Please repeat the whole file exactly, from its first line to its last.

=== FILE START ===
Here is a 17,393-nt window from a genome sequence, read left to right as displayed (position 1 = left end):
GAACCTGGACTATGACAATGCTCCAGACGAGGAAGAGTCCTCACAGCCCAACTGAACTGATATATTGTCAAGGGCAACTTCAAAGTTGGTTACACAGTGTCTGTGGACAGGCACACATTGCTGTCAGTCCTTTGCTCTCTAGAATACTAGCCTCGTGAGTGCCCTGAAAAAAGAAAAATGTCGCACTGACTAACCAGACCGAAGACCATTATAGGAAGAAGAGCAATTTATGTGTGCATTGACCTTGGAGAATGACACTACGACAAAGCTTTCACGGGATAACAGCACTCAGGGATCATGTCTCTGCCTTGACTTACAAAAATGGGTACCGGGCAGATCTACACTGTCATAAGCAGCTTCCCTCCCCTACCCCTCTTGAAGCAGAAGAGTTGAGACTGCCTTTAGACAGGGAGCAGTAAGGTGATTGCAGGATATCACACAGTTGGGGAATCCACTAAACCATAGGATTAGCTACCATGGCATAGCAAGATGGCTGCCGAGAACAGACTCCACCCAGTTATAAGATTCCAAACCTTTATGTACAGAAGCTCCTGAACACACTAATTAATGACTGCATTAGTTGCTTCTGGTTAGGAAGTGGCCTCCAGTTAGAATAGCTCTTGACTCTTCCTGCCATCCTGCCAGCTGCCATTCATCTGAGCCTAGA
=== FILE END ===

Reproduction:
Here is a 17,393-nt window from a genome sequence, read left to right as displayed (position 1 = left end):
GAACCTGGACTATGACAATGCTCCAGACGAGGAAGAGTCCTCACAGCCCAACTGAACTGATATATTGTCAAGGGCAACTTCAAAGTTGGTTACACAGTGTCTGTGGACAGGCACACATTGCTGTCAGTCCTTTGCTCTCTAGAATACTAGCCTCGTGAGTGCCCTGAAAAAAGAAAAATGTCGCACTGACTAACCAGACCGAAGACCATTATAGGAAGAAGAGCAATTTATGTGTGCATTGACCTTGGAGAATGACACTACGACAAAGCTTTCACGGGATAACAGCACTCAGGGATCATGTCTCTGCCTTGACTTACAAAAATGGGTACCGGGCAGATCTACACTGTCATAAGCAGCTTCCCTCCCCTACCCCTCTTGAAGCAGAAGAGTTGAGACTGCCTTTAGACAGGGAGCAGTAAGGTGATTGCAGGATATCACACAGTTGGGGAATCCACTAAACCATAGGATTAGCTACCATGGCATAGCAAGATGGCTGCCGAGAACAGACTCCACCCAGTTATAAGATTCCAAACCTTTATGTACAGAAGCTCCTGAACACACTAATTAATGACTGCATTAGTTGCTTCTGGTTAGGAAGTGGCCTCCAGTTAGAATAGCTCTTGACTCTTCCTGCCATCCTGCCAGCTGCCATTCATCTGAGCCTAGA